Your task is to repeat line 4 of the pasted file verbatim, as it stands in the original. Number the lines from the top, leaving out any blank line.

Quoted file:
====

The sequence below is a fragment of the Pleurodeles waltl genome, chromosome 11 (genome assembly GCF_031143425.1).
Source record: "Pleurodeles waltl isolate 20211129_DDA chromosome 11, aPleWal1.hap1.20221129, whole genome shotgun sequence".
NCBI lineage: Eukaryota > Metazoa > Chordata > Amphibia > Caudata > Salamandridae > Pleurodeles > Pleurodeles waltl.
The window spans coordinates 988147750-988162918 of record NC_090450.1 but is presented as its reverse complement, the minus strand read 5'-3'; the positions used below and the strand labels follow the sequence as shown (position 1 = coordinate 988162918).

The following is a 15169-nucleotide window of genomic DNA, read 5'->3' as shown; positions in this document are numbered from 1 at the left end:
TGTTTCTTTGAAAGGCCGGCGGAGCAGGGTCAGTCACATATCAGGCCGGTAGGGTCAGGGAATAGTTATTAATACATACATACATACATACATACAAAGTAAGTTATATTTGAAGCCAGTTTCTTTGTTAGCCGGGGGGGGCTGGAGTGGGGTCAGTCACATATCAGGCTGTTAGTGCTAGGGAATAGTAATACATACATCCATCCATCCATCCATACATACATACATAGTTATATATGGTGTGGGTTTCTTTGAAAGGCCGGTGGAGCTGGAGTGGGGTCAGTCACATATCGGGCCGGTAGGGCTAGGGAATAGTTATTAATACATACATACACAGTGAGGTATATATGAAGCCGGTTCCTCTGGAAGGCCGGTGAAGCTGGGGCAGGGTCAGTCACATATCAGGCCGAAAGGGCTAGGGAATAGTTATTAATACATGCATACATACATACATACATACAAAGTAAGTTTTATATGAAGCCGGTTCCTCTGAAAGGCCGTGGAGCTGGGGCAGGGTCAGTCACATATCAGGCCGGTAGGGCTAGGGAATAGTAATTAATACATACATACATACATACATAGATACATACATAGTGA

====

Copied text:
The window spans coordinates 988147750-988162918 of record NC_090450.1 but is presented as its reverse complement, the minus strand read 5'-3'; the positions used below and the strand labels follow the sequence as shown (position 1 = coordinate 988162918).